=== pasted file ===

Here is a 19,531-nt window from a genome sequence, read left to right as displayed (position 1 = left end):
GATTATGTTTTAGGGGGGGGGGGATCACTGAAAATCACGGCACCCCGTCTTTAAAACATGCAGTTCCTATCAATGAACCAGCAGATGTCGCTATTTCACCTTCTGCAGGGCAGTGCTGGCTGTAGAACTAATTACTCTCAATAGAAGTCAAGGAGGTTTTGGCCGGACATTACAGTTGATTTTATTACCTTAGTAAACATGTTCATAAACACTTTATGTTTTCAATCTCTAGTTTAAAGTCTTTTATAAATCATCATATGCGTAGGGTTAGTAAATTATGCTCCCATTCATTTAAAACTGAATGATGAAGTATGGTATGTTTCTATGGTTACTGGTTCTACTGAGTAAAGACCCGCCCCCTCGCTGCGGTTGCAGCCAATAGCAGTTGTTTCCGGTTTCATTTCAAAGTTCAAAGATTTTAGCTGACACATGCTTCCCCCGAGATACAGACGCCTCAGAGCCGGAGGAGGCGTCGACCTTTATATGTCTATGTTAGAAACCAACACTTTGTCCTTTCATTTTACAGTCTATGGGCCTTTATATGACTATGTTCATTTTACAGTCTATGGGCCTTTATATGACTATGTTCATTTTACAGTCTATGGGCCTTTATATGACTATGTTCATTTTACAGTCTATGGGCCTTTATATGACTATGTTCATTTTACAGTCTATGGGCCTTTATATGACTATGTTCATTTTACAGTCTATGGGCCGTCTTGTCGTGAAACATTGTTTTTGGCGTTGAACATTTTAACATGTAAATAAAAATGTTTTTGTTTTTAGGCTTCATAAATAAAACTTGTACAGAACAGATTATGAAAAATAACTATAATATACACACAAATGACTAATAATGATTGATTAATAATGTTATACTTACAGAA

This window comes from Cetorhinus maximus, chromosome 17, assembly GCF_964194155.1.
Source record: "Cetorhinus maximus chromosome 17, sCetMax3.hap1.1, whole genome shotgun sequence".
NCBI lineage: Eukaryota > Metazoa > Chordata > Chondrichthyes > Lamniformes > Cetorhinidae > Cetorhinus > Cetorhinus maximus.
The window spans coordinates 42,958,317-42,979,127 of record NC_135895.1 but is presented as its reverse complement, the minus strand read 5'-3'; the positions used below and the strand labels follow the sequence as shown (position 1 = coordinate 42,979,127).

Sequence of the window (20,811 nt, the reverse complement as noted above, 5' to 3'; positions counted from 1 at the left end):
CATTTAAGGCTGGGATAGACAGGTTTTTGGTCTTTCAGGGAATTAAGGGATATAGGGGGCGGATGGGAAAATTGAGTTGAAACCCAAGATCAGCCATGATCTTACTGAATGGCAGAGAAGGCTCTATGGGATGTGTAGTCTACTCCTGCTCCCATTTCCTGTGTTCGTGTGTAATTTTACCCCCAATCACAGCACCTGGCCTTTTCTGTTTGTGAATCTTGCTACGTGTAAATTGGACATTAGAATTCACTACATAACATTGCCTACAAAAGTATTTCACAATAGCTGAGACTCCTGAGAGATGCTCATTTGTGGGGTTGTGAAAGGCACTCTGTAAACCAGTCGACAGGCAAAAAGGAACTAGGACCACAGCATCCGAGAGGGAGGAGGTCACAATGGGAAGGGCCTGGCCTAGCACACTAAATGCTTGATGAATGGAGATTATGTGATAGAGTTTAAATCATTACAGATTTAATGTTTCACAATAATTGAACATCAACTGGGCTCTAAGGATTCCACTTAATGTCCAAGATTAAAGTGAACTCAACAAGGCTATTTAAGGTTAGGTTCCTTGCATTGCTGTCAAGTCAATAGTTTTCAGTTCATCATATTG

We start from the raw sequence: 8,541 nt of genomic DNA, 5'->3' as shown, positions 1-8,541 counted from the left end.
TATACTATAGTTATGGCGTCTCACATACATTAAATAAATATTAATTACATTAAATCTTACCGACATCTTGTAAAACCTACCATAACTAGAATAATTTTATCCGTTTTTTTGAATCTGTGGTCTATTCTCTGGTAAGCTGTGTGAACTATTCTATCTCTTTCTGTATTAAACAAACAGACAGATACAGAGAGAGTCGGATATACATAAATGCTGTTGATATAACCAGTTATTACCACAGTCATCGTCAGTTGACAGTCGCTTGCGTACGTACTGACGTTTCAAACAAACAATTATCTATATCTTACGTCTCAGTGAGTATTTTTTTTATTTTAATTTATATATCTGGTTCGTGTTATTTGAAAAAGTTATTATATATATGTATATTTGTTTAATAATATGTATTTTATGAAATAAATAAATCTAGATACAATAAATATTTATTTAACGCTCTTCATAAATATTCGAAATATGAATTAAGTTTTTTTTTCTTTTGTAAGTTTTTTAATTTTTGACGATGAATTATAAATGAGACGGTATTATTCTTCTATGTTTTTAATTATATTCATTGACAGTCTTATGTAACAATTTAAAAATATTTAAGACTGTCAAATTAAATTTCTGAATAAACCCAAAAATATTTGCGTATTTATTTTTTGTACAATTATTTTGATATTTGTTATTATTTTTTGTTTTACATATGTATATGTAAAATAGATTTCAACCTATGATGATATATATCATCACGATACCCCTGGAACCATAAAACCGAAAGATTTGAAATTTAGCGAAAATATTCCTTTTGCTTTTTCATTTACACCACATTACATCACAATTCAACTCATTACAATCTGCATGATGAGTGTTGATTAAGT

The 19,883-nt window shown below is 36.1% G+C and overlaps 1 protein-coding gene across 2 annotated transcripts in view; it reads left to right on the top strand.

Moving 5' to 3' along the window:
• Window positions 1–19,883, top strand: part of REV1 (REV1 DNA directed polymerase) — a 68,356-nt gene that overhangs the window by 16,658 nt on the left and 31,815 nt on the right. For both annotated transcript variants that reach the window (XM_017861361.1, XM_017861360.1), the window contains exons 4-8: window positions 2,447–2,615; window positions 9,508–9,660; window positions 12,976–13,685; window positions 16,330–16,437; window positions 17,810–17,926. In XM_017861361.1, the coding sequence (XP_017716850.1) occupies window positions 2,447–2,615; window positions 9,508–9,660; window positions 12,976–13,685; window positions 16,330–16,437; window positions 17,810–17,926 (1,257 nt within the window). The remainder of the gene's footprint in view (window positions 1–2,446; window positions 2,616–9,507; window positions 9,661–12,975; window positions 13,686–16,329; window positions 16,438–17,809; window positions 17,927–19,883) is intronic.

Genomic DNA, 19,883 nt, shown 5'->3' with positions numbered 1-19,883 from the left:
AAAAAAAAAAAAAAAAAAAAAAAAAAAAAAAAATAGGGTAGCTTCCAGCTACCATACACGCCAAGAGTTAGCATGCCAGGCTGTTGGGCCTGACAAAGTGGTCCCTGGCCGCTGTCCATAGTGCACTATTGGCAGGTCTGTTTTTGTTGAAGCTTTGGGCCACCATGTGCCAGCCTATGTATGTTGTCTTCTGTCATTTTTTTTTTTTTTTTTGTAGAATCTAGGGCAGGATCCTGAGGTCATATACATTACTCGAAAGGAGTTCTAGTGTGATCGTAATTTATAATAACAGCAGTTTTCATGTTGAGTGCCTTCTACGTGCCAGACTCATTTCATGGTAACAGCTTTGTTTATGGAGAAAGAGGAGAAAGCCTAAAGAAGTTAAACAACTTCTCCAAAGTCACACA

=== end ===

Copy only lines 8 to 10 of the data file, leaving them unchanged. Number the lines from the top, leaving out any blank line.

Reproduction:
CATTTAAGGCTGGGATAGACAGGTTTTTGGTCTTTCAGGGAATTAAGGGATATAGGGGGCGGATGGGAAAATTGAGTTGAAACCCAAGATCAGCCATGATCTTACTGAATGGCAGAGAAGGCTCTATGGGATGTGTAGTCTACTCCTGCTCCCATTTCCTGTGTTCGTGTGTAATTTTACCCCCAATCACAGCACCTGGCCTTTTCTGTTTGTGAATCTTGCTACGTGTAAATTGGACATTAGAATTCACTACATAACATTGCCTACAAAAGTATTTCACAATAGCTGAGACTCCTGAGAGATGCTCATTTGTGGGGTTGTGAAAGGCACTCTGTAAACCAGTCGACAGGCAAAAAGGAACTAGGACCACAGCATCCGAGAGGGAGGAGGTCACAATGGGAAGGGCCTGGCCTAGCACACTAAATGCTTGATGAATGGAGATTATGTGATAGAGTTTAAATCATTACAGATTTAATGTTTCACAATAATTGAACATCAACTGGGCTCTAAGGATTCCACTTAATGTCCAAGATTAAAGTGAACTCAACAAGGCTATTTAAGGTTAGGTTCCTTGCATTGCTGTCAAGTCAATAGTTTTCAGTTCATCATATTG

We start from the raw sequence: 8,541 nt of genomic DNA, 5'->3' as shown, positions 1-8,541 counted from the left end.
TATACTATAGTTATGGCGTCTCACATACATTAAATAAATATTAATTACATTAAATCTTACCGACATCTTGTAAAACCTACCATAACTAGAATAATTTTATCCGTTTTTTTGAATCTGTGGTCTATTCTCTGGTAAGCTGTGTGAACTATTCTATCTCTTTCTGTATTAAACAAACAGACAGATACAGAGAGAGTCGGATATACATAAATGCTGTTGATATAACCAGTTATTACCACAGTCATCGTCAGTTGACAGTCGCTTGCGTACGTACTGACGTTTCAAACAAACAATTATCTATATCTTACGTCTCAGTGAGTATTTTTTTTATTTTAATTTATATATCTGGTTCGTGTTATTTGAAAAAGTTATTATATATATGTATATTTGTTTAATAATATGTATTTTATGAAATAAATAAATCTAGATACAATAAATATTTATTTAACGCTCTTCATAAATATTCGAAATATGAATTAAGTTTTTTTTTCTTTTGTAAGTTTTTTAATTTTTGACGATGAATTATAAATGAGACGGTATTATTCTTCTATGTTTTTAATTATATTCATTGACAGTCTTATGTAACAATTTAAAAATATTTAAGACTGTCAAATTAAATTTCTGAATAAACCCAAAAATATTTGCGTATTTATTTTTTGTACAATTATTTTGATATTTGTTATTATTTTTTGTTTTACATATGTATATGTAAAATAGATTTCAACCTATGATGATATATATCATCACGATACCCCTGGAACCATAAAACCGAAAGATTTGAAATTTAGCGAAAATATTCCTTTTGCTTTTTCATTTACACCACATTACATCACAATTCAACTCATTACAATCTGCATGATGAGTGTTGATTAAGT